The death occurred on Friday, at Heaton Park, Manchester, of Private 3260 JAMES WILLIAM MANSFIELD, of the 1/9th Battalion Manchester Regiment, and of 78, Park Street, Ashton. He originally joined the 2/9th Battalion, and was drafted out to the first battalion at the Dardanelles in September last. He was nine weeks on the Gallipoli Peninsula, and took his share in the keen fighting against the Turks. He then became ill, suffering from an internal complaint caused by the sand getting on his stomach, and he was invalided home, arriving in England about ten weeks ago. He was in hospital for a time, and was subsequently sent to Heaton Park. Private MANSFIELD, who was 42 years of age, leaves a widow and three children. The funeral, which was of a semi-military character, took place on Wednesday afternoon at the Dukinfield cemetery. A detachment of the Ashton Territorials (over 100 of them from Heaton Park) walked in front, and six comrades, who formed a bearing party, were on either side of the hearse. Captain RALPH LEES was in command of the Territorials. Large crowds of interested spectators gathered along the route, and the obsequies at the graveside were witnessed by several hundred persons. The Rev. Father Shean, of St. Ann?s Catholic Church, Ashton, officiated, and at the close a bugler sounded The Last Post.  

Published in the Ashton Herald 18th April 1916.




In the House of Commons Mr. Anderson, M.P. asked Mr. Tennant whether his attention had been called to the case of the late Private 4411 LABAN CRANE, of the Ashton Territorials, who was sent to Codford on February 3rd in indifferent health and was reported sick six days later; that he was placed on sick parade at 7am on the following morning, the doctor ordering pills and duty; that on the evening of the same day he was again reported sick and was again on sick parade next morning, being given more pills and being innoculated at 11 in the morning, and that later in the day, though scarcely able to walk, he was obliged to remove from one hut to another and to carry his kit; that on the following day, being Saturday, March 12th, he had again attended sick parade at 7am, though practically on the point of collapsing, the doctor ordering more pills; that during the weekend he was dependent on food and attention upon the kindness of a few of his comrades, apart from the visit of a Royal Army Medical Corps sergeant on Monday afternoon, who gave him two more pills, that though he was again reported sick on the Monday there was no visit by the doctor; that he was allowed to remain in this condition until Wednesday, when he was asked to walk to hospital though by this time he could not stand; that within an hour of his being taken to hospital by ambulance, oxygen was administered and despite all possible skill and attention, the man died three days later; and whether thorough investigation will be made and, if necessary, suitable action taken in respect of the doctor in question. Mr. Tennant replied that enquiries would be necessary before an answer could be given, and such enquiries were being made.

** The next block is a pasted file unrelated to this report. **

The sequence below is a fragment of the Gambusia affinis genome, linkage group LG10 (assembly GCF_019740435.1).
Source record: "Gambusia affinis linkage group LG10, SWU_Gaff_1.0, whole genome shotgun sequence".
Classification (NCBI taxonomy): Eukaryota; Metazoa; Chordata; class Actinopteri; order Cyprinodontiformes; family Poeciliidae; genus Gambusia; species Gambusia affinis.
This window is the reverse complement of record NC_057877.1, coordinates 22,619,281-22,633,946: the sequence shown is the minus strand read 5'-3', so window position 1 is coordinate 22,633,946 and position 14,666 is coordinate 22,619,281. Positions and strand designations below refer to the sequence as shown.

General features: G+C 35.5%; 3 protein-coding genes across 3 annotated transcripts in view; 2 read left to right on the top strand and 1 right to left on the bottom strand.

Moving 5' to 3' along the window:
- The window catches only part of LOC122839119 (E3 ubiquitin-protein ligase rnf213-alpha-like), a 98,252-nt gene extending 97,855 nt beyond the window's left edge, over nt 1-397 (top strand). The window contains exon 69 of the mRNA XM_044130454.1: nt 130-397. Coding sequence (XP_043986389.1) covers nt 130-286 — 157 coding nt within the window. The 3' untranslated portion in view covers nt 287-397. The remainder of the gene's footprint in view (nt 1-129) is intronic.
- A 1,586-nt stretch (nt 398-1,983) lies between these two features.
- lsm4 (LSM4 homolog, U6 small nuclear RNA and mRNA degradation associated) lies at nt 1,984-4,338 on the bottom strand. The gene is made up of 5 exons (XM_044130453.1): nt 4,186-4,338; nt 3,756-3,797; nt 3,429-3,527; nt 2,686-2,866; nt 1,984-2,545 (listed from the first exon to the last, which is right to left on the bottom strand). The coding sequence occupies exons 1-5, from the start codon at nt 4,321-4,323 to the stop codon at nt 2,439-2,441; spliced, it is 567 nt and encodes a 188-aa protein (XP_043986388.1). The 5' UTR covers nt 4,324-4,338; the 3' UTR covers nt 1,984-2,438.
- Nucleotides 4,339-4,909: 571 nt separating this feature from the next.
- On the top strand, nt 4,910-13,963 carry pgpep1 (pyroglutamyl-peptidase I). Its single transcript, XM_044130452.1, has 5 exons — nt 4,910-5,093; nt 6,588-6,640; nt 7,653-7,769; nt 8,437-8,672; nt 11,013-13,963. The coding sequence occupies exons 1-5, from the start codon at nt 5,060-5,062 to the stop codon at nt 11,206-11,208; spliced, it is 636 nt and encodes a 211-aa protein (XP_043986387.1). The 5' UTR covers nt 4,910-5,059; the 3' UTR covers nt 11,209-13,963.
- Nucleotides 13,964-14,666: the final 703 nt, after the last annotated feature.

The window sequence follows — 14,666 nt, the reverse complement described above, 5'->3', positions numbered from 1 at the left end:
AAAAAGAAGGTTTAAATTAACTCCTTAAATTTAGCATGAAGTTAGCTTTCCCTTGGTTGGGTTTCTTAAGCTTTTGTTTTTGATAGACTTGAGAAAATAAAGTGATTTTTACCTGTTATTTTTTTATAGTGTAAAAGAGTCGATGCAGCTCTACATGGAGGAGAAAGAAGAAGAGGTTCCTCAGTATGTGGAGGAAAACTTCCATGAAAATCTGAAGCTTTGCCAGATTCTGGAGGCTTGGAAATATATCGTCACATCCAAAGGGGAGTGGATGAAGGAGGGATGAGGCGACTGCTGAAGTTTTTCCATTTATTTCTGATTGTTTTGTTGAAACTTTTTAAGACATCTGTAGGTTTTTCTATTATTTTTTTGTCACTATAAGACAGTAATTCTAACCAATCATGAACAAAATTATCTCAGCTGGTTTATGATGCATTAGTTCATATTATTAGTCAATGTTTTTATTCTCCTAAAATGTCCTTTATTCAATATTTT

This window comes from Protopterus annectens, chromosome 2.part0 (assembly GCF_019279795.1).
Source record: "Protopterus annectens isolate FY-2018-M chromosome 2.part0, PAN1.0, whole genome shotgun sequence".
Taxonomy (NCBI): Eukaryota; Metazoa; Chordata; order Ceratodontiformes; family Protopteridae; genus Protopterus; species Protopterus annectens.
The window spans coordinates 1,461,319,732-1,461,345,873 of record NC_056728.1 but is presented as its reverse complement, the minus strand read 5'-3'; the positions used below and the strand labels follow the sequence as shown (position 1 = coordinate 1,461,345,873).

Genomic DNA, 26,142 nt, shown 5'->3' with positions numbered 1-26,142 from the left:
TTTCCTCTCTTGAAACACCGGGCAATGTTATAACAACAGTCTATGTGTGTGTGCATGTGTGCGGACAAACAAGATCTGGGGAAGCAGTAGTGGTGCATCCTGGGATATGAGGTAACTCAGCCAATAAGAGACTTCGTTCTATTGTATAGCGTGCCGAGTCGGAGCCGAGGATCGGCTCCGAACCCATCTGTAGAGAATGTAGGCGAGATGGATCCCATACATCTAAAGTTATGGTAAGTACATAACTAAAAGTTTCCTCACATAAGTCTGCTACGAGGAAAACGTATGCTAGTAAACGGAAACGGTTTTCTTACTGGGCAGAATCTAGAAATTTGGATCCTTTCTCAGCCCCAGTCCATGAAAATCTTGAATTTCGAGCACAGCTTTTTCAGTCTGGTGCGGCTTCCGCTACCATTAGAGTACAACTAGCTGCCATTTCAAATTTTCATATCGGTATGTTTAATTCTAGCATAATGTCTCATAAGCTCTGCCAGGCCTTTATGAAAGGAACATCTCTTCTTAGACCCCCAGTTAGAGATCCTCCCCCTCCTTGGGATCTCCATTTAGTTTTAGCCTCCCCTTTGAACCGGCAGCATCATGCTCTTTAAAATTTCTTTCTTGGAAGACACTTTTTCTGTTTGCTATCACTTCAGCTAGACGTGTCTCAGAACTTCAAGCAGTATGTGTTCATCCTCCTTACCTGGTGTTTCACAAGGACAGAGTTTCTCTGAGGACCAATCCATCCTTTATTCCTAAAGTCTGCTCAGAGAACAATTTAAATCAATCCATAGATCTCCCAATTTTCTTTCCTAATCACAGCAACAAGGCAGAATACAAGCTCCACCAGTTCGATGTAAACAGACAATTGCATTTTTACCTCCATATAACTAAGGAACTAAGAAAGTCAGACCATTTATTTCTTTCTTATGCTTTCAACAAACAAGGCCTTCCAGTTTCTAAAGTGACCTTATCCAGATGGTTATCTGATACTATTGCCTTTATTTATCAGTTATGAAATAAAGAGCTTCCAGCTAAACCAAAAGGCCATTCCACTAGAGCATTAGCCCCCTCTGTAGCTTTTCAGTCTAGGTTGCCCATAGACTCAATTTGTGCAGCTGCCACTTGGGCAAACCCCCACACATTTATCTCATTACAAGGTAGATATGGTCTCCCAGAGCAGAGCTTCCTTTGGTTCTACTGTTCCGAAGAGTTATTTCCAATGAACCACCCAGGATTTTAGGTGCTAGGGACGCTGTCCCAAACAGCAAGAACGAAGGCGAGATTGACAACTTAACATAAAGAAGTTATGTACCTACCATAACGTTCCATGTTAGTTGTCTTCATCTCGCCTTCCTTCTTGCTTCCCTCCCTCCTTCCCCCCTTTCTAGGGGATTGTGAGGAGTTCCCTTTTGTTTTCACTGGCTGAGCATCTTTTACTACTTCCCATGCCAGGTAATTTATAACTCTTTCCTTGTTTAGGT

Published in the Reporter 29th April, 1916.



To the Editor of the Reporter.

"Sir, a few months ago you very kindly published an account in the Reporter of my brother, Private 1428 STANLEY H. STEPHENS, of the 1/9th Battalion Manchester Regiment, Ashton Territorials, who was drafted from Egypt to Gallipoli, and subsequently reported missing after a bayonet charge on June 18th, 1915. As a result of the circumstances being published in your valuable paper I have received a letter from Private JOHN EASTWOOD, also of the 1/9th Batt., which I enclose for publication, as we have had our letters of thanks to Private EASTWOOD returned through the War Office, and have no other means of expressing our gratitide for his information other than through the Press. I also wish to tender you personally the sincere appreciation of the whole family, including myself, for permitting the case of Private STEPHENS a space in the Reporter. If I may further trespass on your generosity in this matter, I should be deeply grateful if you will publish the above, also copy of a letter from King Alfonso to Private C.W. STEPHENS, Snr., in response to enquiries made to his Spanish Majesty. Again thanking you, believe me, yours faithfully, J.C. Stephens, 254, Higher King Street, Dukinfield."

The letter from Private EASTWOOD is as follows : "Dear Sir, I am writing you a few lines concerning your brother, 1428 Private STANLEY STEPHENS. He was a pal of mine. I met him in Ashton Empire when we were mobilised 14 months ago. He was in the same platoon as me in Egypt, and well liked by his mates. On June 18th our company were ordered to take a Turkish trench. Private STEPHENS, Private MARLAND, Private 1119 BORSEY, and I were in the same traverse. STANLEY was ill at the time, and the last words we heard him say were: "I shall not be able to run I feel too bad, but I'm not going to shirk it, I can walk there." At 7.30 we charged, Private STEPHENS with us, but we were forced to retire with heavy losses. Private BORSEY and I landed back, BORSEY being wounded. As for MARLAND (drummer) and STEPHENS we never saw them again. MARLAND, who lives in Littlemoss, is supposed to be a prisoner in Constantinople. I saw your letter in the Reporter, so I thought it my duty to write. Yours truly, Private JOHN EASTWOOD." The following letter was also received by Mr. Stephens.